The sad reality always hits us mid-August: Summer is on its way out the door. Taking inventory of what we’ve done since June, we realize how precious little time we’ve spent relaxing. Wasn’t there a song about “the lazy, hazy days” of summer?

For me, the first half of June exploded like a bottle rocket into thin air. When I wasn’t planning Nate’s graduation party, I was attending parties for other terrific kids. The whole season, in fact, ballooned with joyful events and ceremonies, including a couple of weddings, which is why it seems as if we’ve all been riding an emotional roller coaster non-stop.

Before summer packs up its beach bag and clears out for a new school term, I’d like to indulge in a few non-eventful pleasures. Many Europeans, for example, take the entire month of July or August as vacation time. While such a long holiday isn’t possible for industrious Americans, I’d like to borrow a shorter page from a Parisian friend. Joie de vivre isn’t complicated, she says, but you have to make time for it.

Here’s the plan.

*Guilt-free, I’m going to chill out for a week and remember how the words “summer” and “freedom” used to hang together when I was a kid.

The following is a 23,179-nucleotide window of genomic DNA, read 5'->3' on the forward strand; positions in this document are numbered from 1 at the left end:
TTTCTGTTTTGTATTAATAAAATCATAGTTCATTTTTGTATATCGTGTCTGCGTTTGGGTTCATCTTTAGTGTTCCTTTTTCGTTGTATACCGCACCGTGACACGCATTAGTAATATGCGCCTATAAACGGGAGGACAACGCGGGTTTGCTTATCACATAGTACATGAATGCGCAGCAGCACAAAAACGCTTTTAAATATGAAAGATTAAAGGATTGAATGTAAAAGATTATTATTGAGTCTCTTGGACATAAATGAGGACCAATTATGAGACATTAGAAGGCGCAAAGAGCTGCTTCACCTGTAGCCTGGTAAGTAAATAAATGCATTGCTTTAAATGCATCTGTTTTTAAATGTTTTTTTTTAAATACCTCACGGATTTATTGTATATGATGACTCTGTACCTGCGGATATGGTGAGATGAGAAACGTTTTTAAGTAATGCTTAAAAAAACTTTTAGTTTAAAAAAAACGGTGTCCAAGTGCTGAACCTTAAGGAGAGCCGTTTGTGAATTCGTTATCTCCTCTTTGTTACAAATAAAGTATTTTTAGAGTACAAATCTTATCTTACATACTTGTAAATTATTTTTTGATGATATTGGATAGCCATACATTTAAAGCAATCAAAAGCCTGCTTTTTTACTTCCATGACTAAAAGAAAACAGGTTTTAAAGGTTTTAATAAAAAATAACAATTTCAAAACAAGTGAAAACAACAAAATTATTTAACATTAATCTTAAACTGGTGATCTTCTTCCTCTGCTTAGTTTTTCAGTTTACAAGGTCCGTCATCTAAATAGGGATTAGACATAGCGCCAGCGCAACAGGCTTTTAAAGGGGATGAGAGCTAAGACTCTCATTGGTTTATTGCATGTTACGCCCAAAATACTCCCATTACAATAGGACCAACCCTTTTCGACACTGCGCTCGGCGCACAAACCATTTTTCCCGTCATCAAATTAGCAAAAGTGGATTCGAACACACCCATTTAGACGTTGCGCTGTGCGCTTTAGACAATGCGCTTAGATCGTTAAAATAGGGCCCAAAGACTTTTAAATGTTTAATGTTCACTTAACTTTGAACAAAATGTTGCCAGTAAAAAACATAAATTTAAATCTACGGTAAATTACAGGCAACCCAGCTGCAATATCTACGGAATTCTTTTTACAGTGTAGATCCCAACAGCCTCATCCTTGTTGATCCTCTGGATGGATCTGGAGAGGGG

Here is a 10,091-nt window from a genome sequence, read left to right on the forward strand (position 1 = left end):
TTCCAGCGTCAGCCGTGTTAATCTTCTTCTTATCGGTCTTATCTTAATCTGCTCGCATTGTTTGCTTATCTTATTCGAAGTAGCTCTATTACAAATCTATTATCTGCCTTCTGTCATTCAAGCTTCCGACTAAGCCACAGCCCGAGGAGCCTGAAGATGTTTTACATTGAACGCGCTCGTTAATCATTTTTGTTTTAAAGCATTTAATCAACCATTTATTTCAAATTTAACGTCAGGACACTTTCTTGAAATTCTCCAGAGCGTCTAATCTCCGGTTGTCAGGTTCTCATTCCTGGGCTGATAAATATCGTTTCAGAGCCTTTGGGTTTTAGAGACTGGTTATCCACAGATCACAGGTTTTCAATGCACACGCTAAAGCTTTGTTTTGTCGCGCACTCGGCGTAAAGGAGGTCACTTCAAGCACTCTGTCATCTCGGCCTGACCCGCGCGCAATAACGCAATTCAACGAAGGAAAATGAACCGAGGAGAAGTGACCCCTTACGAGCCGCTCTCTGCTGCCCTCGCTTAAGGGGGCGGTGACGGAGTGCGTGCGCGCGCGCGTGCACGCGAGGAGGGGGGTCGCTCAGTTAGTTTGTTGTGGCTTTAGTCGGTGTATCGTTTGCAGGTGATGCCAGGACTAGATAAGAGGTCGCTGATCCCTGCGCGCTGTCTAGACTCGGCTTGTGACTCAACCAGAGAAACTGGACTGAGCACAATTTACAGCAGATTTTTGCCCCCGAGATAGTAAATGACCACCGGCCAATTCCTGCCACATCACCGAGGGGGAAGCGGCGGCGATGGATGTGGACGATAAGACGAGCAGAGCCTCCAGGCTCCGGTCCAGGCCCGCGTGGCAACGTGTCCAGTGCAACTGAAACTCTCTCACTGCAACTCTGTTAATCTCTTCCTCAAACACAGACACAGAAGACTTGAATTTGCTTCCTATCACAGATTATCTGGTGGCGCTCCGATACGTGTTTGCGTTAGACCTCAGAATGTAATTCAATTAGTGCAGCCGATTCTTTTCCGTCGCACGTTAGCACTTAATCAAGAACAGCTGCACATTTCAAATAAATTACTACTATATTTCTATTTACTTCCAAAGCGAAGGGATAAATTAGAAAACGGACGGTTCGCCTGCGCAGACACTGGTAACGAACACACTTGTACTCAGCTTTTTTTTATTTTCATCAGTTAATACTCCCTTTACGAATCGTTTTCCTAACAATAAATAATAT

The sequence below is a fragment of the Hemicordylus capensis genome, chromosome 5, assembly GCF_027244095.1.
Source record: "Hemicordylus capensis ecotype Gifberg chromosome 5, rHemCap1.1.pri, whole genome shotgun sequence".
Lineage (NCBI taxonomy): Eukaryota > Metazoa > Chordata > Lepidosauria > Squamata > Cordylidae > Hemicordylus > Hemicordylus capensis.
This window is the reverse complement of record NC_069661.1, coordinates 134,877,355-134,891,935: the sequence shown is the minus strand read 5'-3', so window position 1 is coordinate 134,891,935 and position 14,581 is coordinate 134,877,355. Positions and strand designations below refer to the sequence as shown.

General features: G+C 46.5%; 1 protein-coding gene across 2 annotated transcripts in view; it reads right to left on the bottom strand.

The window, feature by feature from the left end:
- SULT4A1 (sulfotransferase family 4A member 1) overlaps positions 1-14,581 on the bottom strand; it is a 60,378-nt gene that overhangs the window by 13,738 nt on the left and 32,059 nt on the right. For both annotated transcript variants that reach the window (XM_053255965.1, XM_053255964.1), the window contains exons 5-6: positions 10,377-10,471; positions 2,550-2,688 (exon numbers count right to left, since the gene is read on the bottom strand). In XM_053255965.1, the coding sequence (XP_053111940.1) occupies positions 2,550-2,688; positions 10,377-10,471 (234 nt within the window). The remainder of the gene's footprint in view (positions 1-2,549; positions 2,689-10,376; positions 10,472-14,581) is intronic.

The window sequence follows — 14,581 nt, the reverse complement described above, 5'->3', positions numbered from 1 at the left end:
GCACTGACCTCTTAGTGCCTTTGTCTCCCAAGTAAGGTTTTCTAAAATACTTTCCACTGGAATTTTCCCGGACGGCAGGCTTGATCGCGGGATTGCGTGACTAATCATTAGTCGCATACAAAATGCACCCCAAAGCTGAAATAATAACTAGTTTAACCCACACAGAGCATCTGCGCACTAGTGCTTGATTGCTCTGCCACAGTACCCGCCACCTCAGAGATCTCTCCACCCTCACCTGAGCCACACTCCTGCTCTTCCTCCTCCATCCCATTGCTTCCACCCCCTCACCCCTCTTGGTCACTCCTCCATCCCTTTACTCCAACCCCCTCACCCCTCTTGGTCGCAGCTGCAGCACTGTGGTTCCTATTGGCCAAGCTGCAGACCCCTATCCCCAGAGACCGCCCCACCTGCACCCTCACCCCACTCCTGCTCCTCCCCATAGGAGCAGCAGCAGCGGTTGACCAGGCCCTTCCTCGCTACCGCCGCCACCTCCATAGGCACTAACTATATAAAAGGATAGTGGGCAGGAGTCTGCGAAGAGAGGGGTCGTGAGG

*With or without a hammock, I’m going to watch more sunsets, spot fireflies, nap with my cats, and contemplate my world by moonlight.

*I’ll brush up on the names of wild birds and constellations.

*Instead of pulling weeds or pruning, I’ll sit back and admire what I’ve planted.

*With or without company coming, I’ll cut fresh flowers for the dinner table. At least once, I’ll steam corn on the grill and make lemonade from scratch.

*Heading for the beach with my family, I’ll hunt for Petoskey stones, skipping stones, beach glass, and perfect pieces of driftwood. Maybe I’ll organize a group to float downriver in tubes. Later, if I can stay awake, I’ll go for a midnight swim.

*If I can remember the right titles, I’ll rent videos of movie classics I haven’t watched in ages.

*Just for one afternoon, I’ll read a novel that has no redeeming social value while I sunbathe without fretting about skin cancer.

*I’ll ride my bike for an entire morning without checking my watch. After pedaling around a local park, I’ll rest under a thick canopy of trees and admire the view.

*Most of us schedule our lives too tightly, then rely on “nostalgic flashbacks” to appreciate blissful moments, says Veronique Vienne in The Art of the Moment: Simple Ways to Get the Most from Life (Clarkston Potter).

“As you embrace the here and now, don’t be surprised if you suddenly feel lucky – lucky to be blessed with a good mind, lucky to have friends who love you for who you are,” Vienne advises. “The ultimate gift of the moment is a deep sense of gratitude for simply being alive.”

It’s always fun to anticipate and celebrate the major milestones. But we need a break from “special” events, not to mention a reprieve from all the speeches about beginnings and endings. We need ordinary time.

Come September, I want to say good-bye to summer knowing that I’ve squeezed every last drop of its sweetness and savored it all. How about you? — CL